A healthcare worker putting bandaid on arm.

Which states vaccinate the most?

WalletHub has released its 2023’s States that Vaccinate the Most report.
Sandra Levy
Senior Editor
Levy

WalletHub has released its report on 2023’s States that Vaccinate the Most, as well as expert commentary.

In order to find out which states vaccinate most, WalletHub analyzed the 50 states and the District of Columbia across 16 key metrics, ranging from the share of vaccinated children to the share of people without health insurance to the flu vaccination rate among adults.

States that Vaccinate Most

States that Vaccinate Least

1. Massachusetts

42. West Virginia

2. Rhode Island

43. Alabama

3. Iowa

44. Nevada

4. Vermont

45. Texas

5. Connecticut

46. Oklahoma

6. Washington

47. Wyoming

7. North Dakota

48. Georgia

8. Wisconsin

49. Arizona

9. New Hampshire

50. Alaska

10. Colorado

51. Mississippi

             

Massachusetts has the highest influenza vaccination coverage for children, 77.7%, which is 2.1 times higher than in Wyoming, the state with the lowest at 37.8%.

Minnesota has the highest share of adults with the tetanus vaccination, 82.6%, which is 1.5 times higher than in New Jersey, the state with the lowest at 53.5%.

South Dakota has the highest share of adults aged 60 and older with the zoster vaccination, 55.1%, which is 2.1 times higher than in Mississippi, the state with the lowest at 26%.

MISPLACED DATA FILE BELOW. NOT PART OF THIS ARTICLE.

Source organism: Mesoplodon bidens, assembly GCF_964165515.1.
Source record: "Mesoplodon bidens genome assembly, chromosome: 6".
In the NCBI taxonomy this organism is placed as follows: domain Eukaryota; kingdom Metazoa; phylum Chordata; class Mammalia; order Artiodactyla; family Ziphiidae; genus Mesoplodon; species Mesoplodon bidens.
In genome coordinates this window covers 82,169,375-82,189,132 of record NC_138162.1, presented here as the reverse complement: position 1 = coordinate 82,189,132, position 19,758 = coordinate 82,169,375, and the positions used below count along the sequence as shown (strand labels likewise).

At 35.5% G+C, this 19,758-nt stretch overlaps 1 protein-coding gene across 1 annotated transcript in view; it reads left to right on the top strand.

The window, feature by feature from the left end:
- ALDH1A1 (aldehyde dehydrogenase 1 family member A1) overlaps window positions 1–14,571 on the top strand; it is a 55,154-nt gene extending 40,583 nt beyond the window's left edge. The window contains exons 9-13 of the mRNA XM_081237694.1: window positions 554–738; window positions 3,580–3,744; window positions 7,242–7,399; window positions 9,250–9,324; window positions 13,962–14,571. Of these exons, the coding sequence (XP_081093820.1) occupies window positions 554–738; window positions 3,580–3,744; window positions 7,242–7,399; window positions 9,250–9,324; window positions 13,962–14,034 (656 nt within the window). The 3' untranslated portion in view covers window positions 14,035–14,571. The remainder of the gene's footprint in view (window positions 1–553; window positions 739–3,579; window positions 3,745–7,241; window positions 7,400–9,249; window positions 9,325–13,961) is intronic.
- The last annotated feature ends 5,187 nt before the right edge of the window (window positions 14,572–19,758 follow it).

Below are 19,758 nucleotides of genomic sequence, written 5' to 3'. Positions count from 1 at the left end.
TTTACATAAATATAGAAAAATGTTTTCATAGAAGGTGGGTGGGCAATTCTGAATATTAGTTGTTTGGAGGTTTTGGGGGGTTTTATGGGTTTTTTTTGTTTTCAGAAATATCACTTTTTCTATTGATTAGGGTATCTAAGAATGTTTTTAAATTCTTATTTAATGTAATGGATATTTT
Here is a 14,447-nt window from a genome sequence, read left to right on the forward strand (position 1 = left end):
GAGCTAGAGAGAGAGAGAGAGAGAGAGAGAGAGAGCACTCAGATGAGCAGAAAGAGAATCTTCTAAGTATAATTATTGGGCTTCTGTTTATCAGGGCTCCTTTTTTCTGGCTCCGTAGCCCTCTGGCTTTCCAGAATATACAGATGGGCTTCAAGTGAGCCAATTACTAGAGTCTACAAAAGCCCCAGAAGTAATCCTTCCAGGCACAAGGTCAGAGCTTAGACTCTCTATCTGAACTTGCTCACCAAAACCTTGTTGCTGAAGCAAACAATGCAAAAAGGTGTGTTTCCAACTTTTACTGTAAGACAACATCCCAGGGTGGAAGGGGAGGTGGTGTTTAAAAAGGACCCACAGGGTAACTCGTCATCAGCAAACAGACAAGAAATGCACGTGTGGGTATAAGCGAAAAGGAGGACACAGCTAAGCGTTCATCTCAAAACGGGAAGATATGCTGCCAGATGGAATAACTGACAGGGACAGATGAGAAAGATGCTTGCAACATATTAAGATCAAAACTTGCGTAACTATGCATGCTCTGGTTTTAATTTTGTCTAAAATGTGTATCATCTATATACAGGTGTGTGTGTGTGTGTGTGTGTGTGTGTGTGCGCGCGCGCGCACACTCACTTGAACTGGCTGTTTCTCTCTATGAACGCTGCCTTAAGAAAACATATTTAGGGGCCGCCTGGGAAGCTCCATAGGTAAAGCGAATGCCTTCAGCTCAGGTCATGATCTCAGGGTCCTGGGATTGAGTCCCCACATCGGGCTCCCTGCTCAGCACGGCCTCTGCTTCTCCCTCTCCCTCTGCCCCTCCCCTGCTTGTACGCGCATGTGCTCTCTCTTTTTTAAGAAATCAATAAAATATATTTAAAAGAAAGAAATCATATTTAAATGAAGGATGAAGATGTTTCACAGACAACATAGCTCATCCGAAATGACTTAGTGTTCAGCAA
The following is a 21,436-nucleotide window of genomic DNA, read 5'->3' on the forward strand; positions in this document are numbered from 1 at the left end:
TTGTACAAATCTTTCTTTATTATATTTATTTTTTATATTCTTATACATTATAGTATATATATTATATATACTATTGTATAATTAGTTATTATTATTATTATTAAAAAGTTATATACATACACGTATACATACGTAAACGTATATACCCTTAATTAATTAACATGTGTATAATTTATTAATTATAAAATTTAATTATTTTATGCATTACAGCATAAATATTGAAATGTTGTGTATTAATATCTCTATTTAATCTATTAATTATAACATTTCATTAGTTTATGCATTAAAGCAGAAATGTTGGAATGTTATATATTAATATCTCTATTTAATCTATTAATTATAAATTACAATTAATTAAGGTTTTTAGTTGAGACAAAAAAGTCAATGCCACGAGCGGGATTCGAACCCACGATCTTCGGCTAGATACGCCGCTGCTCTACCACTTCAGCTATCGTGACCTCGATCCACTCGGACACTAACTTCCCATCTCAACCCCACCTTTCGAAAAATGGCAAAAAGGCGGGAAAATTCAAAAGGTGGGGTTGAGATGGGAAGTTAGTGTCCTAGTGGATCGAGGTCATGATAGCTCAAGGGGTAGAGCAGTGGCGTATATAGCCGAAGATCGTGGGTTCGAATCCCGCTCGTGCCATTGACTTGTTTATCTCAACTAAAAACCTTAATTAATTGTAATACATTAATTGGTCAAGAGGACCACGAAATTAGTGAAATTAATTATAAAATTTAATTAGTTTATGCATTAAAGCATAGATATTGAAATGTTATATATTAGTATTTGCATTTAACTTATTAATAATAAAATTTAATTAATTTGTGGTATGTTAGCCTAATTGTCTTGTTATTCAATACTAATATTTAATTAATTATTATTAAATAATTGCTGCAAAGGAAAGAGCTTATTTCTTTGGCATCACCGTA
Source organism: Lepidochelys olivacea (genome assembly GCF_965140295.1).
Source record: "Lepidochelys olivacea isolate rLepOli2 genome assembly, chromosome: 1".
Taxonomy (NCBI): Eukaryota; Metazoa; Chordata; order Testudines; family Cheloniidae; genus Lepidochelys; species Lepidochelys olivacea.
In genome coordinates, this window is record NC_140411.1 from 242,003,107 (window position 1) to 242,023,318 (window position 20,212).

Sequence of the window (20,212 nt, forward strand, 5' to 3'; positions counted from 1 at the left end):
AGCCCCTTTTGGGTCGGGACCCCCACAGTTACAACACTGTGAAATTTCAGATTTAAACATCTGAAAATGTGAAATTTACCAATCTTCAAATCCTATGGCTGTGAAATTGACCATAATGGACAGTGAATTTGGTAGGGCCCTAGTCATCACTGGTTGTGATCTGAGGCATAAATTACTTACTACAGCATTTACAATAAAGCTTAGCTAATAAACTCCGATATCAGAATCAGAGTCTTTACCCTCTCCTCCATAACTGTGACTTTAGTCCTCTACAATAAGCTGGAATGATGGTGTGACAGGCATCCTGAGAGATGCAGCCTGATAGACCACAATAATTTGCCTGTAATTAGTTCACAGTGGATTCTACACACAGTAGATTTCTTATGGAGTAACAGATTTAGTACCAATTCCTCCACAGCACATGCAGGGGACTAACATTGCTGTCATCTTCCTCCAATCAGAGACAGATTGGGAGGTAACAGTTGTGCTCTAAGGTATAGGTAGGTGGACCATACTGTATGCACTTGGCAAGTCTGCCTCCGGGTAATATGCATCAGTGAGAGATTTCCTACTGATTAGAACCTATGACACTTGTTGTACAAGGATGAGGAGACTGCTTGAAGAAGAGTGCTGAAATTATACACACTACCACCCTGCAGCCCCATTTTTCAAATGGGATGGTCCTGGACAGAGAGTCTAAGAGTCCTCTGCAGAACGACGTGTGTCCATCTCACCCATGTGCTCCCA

Minnesota has the highest share of children 19 to 35 months old living in poverty with the combined 7-vaccine series, 84.3%, which is 1.7 times higher than in California, the state with the lowest at 50.7%.

To view the full report and your state or the District’s rank, please visit here

[Read more: CVS Health survey: More than two-thirds of Americans plan to get a flu shot this season]

What are the steps local authorities can take in order to counter the current anti-vaccination trend? 

Maribeth Kradel-Weitzel, assistant provost, associate professor and program director at Thomas Jefferson University said, “Vaccine uptake is a complicated matter without a universal solution, but positive change is possible by empathetically focusing on a particular audience. Take time to develop a deep understanding of your audience’s needs, wants, and barriers to inform your strategy. For example, a campaign focused on convincing an audience of the safety and efficacy of a vaccine may have little result if the true barrier is a lack of public transit to a vaccination site or a concern about providing personal identification. A popular patient advocacy slogan is ‘Nothing about us without us.’ This motto should apply to the design of any product, service, or communication strategy. One should never assume an understanding of the problem at hand in the absence of deep engagement with the targeted community. To do otherwise is arrogant and often results in wasted resources.”

[Read more: Immunization Nation: Pharmacist vaccination offers key resource against disease]

“An important part of countering a loss of vaccine confidence in a community is for local authorities, public health officials, and health care providers to establish connections within a community. A strong, unequivocal recommendation from a physician to get vaccinated is one of the strongest predictors of whether an individual gets vaccinated. Physicians who regularly engage with the community outside of the clinic are more likely to have these opportunities to discuss vaccines,” said Abram Wagner, assistant professor at University of Michigan.

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